McCain’s aggressive barrage of pointedly anti-Russian public pronouncements in Belgrade was delivered in his characteristically truculent style and was most uncharmingly designed to put his fidgety hosts on the spot. It encompassed an essentially identical and practically simultaneously published litany of anti-Russian rhetoric by Hoxhaj in the “New York Times”. Viewed in conjunction, these pronouncements have all the marks of a well-coordinated intimidation campaign.

I would therefore argue that simply dismissing Hoxhaj’s lecturing as presumptuous nonsense would be a mistake. On the contrary, it is an indirect and, considering the contemptible source, for Serbian leaders a deliberately humiliating warning message. They should read it very carefully and seriously, and with the same attention that in the period of the Soviet Union would have been paid to the pronouncements of a Soviet satellite foreign minister, made obviously at Moscow’s behest and suggestion. As even a relatively unsophisticated observer is bound to agree, the views attributed to Kosovo’s “foreign minister” in fact contain some important hints of the possible motives behind the unrest on Serbia’s streets, organized undoubtedly by the Color Revolution agentur of the ultimate bosses of both gangs, the one in Kosovo and the one in Serbia.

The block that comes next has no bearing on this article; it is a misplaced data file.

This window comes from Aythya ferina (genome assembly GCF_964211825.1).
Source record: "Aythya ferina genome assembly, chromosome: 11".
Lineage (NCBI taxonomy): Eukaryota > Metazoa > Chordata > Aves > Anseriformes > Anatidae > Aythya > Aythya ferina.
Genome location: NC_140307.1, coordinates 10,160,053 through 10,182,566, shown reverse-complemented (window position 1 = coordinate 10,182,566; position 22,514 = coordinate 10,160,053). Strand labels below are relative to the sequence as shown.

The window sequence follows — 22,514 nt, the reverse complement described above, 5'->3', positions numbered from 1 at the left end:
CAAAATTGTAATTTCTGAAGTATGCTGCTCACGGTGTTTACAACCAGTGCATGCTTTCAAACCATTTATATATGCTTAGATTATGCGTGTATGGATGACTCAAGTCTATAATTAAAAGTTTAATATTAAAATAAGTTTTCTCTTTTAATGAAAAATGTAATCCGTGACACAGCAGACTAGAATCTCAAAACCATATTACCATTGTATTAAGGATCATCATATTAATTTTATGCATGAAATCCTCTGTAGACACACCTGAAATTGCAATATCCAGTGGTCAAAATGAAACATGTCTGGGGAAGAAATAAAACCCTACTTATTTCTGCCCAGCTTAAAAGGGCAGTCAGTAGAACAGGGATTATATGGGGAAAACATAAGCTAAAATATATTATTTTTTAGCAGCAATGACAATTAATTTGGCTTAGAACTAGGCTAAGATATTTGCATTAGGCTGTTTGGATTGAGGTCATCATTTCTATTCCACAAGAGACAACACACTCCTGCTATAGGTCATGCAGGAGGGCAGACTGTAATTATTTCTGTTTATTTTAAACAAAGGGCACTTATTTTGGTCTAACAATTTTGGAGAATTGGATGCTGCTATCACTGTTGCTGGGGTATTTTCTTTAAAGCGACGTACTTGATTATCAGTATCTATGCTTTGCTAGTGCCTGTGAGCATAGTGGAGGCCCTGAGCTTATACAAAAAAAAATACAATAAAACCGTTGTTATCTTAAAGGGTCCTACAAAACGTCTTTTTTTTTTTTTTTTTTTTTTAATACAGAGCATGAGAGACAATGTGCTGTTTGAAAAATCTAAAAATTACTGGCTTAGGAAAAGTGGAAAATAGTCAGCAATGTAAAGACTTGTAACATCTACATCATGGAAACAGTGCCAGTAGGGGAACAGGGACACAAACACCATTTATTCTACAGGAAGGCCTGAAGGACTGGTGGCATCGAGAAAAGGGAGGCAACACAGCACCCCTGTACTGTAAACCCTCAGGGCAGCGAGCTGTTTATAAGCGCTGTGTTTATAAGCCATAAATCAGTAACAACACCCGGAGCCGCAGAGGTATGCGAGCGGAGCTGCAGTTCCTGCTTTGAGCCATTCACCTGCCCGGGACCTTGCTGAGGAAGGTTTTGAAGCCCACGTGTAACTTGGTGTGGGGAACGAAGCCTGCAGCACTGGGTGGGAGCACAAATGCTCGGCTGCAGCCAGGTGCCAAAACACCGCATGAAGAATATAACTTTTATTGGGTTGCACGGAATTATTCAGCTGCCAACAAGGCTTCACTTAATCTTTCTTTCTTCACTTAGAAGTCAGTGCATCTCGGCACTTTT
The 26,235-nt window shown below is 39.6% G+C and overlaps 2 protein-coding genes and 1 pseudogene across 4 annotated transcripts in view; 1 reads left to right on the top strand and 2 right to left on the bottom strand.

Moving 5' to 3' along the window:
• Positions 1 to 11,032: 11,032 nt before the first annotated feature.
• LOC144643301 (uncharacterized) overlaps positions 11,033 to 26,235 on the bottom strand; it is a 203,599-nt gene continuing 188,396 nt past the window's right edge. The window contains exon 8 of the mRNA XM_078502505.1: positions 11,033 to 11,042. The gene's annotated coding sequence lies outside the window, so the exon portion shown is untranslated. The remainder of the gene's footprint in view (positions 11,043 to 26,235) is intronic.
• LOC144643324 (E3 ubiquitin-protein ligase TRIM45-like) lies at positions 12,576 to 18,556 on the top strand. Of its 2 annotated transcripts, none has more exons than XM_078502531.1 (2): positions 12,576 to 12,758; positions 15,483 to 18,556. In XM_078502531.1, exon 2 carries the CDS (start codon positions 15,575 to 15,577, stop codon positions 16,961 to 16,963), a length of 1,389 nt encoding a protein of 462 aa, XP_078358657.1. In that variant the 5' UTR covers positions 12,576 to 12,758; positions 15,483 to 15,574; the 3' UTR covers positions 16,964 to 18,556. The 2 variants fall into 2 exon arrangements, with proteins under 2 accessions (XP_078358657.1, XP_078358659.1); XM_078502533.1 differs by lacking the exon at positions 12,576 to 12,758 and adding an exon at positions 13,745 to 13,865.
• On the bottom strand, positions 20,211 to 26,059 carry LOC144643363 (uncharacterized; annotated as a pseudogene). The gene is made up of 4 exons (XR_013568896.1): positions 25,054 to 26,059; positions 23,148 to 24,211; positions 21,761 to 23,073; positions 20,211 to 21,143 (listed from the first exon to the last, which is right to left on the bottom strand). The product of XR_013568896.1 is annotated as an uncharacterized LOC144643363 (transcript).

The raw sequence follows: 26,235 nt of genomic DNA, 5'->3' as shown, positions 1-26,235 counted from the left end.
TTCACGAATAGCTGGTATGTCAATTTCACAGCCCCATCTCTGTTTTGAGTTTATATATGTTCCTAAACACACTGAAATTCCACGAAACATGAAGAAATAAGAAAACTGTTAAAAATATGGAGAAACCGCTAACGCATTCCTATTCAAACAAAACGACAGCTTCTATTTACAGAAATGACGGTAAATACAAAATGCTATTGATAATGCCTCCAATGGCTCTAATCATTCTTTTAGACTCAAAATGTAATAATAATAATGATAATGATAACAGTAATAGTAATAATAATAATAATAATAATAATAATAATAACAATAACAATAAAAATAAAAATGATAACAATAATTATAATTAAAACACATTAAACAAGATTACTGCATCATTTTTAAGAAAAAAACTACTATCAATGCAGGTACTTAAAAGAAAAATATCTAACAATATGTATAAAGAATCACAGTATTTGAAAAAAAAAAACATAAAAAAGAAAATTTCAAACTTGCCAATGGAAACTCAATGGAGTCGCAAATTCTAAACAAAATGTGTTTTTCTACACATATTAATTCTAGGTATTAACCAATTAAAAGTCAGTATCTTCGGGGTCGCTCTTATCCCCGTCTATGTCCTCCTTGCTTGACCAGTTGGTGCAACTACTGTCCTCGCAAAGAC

Plainly speaking, the intended effect of the street turmoil was to generate sufficient pressure from below to concentrate the regime’s less than brilliant minds on the salutary task of fully carrying out the commitments solemnly undertaken before their stern masters several years ago, in return for being invested to rule over their satrapy.